Let’s get the facts straight first: one or two consecutive nights of sleeplessness won’t directly cause you to spiral down a pit of depression. It’s when you’re constantly sleep-deprived that your brain morphs and takes a new anatomical shape, which subsequently alters your mental state.
While it may be hard to believe it’s true—a lack of adequate sleep can physically change your brain. These changes can alter one’s cognitive ability and mood, directly ruining one’s mental health. Think about it: if your lack of sleep is causing you to underperform at work, start your day irritated, fail to concentrate on your tasks, and falter at social interactions, it can take a toll on you and cause depression.
One way to restore this? Adopt a proper sleep schedule. Having one helps keep your emotions at healthy, balanced levels. Get too little sleep—and your mind won’t be able to regulate, reorganise and process these emotional experiences.
It’s also worth stating that having anxiety or depression can also lead to sleep problems. It’s common for people with these mental illnesses to sleep too little or too much because of their condition. In such cases, tackling the root issue with a medical professional is a recommended course of action.
4. Sleep helps you retain things you’ve learned
Sleep is the grand reset, strengthening the formation of memories you’ve acquired during the previous day. It can also help you in coming up with new, creative solutions. While you may be tempted to procrastinate and do an all-nighter to complete a task, sacrificing your sleep hours may not be as effective as you think.
Learning on little sleep can reduce your learning effectiveness by as much as 40%. This means that the majority of things you’ve read and “learned” during a sleepless period may simply end up being forgotten. You’re not retaining as much information as you otherwise would if you have a well-rested brain. You’re also less likely to utilize the information to your best abilities, particularly if you’re supposed to develop creative solutions.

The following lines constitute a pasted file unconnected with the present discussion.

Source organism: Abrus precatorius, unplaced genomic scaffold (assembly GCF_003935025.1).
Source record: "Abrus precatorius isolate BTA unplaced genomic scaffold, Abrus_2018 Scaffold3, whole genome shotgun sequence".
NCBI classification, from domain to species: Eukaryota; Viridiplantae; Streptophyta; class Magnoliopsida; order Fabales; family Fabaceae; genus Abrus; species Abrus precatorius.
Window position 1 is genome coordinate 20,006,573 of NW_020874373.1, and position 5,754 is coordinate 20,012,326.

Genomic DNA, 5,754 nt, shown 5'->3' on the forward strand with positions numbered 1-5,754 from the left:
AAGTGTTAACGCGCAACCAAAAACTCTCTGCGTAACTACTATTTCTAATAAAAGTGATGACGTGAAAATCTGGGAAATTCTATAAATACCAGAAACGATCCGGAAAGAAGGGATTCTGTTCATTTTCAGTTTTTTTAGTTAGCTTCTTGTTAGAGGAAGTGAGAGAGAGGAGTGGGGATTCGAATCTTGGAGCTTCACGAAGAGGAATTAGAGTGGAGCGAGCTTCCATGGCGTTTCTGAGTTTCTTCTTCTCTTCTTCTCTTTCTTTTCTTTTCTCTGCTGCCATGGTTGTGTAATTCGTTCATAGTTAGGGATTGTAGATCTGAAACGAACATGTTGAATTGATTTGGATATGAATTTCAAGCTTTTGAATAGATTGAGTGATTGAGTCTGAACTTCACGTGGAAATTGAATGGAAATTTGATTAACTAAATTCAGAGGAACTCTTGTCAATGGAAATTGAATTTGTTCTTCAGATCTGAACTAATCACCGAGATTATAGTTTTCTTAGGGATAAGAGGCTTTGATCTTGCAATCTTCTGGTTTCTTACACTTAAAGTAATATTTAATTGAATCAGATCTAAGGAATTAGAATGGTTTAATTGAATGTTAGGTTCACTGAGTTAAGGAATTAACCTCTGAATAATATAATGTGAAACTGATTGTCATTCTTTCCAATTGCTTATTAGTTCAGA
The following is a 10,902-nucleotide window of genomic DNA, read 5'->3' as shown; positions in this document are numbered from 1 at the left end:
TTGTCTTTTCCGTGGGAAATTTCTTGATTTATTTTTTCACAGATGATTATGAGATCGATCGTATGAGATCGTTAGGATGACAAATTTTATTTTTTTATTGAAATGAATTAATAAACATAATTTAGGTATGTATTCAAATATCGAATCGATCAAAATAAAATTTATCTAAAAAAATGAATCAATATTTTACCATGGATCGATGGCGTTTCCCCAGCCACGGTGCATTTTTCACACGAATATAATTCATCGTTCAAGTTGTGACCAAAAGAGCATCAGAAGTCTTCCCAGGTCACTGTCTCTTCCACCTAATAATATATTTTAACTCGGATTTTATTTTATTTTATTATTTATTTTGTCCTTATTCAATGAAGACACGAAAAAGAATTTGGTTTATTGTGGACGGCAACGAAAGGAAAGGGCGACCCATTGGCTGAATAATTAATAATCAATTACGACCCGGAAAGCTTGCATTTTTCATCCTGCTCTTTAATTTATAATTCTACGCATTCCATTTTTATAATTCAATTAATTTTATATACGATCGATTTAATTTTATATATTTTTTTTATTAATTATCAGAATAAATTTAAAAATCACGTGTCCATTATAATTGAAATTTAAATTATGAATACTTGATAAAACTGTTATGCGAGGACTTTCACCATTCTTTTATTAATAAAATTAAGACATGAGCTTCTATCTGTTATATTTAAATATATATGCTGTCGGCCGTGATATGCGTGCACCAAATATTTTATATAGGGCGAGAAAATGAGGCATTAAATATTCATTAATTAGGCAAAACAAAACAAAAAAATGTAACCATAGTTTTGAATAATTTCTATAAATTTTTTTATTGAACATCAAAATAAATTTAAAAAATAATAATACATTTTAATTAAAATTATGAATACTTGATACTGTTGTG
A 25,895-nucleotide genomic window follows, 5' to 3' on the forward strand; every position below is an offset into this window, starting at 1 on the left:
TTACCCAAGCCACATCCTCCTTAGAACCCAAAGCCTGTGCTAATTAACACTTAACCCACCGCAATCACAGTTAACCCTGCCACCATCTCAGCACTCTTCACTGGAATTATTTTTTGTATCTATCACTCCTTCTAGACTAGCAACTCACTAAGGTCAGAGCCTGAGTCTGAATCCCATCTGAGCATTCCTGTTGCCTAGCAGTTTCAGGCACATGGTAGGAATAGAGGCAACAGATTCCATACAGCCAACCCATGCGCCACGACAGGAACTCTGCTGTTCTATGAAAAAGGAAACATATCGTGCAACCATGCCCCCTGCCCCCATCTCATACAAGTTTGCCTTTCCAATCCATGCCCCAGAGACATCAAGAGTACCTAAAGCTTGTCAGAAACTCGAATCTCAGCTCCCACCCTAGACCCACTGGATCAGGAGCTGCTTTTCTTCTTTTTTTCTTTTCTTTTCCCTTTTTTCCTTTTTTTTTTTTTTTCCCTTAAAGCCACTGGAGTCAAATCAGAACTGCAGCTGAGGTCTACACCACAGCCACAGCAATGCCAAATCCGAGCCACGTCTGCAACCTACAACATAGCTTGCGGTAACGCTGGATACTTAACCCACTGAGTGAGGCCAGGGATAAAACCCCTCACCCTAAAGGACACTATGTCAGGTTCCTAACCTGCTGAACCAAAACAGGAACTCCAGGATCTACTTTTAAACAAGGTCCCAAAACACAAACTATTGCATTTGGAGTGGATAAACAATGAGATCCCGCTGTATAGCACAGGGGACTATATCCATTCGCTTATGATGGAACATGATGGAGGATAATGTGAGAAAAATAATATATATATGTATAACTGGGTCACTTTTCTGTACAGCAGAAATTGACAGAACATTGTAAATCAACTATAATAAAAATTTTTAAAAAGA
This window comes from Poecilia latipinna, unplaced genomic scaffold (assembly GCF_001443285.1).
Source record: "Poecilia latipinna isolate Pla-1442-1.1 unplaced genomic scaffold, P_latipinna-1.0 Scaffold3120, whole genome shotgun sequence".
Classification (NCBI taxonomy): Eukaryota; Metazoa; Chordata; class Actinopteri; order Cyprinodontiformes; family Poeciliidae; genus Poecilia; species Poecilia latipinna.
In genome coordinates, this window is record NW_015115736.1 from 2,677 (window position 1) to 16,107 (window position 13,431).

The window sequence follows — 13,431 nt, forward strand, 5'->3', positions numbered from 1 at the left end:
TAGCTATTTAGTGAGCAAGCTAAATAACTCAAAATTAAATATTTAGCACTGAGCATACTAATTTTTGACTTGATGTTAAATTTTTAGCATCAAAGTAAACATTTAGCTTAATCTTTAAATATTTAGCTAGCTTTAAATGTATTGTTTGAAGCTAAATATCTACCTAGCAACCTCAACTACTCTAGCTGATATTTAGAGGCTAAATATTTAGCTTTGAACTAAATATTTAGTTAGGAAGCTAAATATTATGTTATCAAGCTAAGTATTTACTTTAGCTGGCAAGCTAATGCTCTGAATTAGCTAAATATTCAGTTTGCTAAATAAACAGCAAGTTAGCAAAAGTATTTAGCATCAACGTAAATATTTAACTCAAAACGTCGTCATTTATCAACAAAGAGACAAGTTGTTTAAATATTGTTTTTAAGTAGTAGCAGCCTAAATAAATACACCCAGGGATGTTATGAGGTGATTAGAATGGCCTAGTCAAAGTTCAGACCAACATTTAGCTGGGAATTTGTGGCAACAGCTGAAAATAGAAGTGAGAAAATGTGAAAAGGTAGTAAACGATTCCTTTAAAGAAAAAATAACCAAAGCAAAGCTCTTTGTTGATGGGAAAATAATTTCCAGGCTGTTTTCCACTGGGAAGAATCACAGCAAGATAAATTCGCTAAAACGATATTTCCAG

As such, if you have a test or a big task you need to prepare for, be sure to get enough sleep the night before to get ready. This way, you can retain what you’ve learned more efficiently.
5. Good sleep reduces anxiety and stress
When you sleep, your mind and body rejuvenate and restore themselves. Our heart rate and nervous system slow down, enabling the restorative aspect of sleep to take place.
Conversely, when you lack sleep, healthy hormone growth gets disrupted. Instead of your body producing vital hormones like melatonin that help maintain a reasonable sleep-wake cycle, cortisol gets released instead, increasing feelings of anxiety during your waking hours.
Elevated levels of this stress hormone can cause the body to enter “fight-or-flight” mode, which can make it hard to relax and be in a good state of rest. This can lead to a plethora of unwanted consequences—such as irritability and insomnia.
On the other hand, proper sleep can regulate cortisol production and reduce our body’s stress responses. In turn, this helps keep one’s mind and body in a good and healthy state in both their waking and sleeping periods.
6. Sleep improves focus
Sleep plays a pivotal role in influencing your alertness and concentration abilities. When you sleep, your brain produces and connects millions of neurotransmitters, helping you achieve enough “brain power” to learn new things. As such, getting enough sleep also washes away inhibitory toxins like adenosine, which is known to accumulate during waking hours and lead to mental fatigue.
Therefore, if you want to have good cognitive function, then try to maintain a disciplined sleep schedule to get your brain working to the best of its abilities.
It’s clear that sleep is not just a necessity for our bodies but also a lifeline for our minds. There are many profound psychological benefits of sleep that have the power to transform our lives. So, the next time you find yourself debating whether to stay up late or prioritize a good night’s sleep, remember the incredible mental rejuvenation it brings.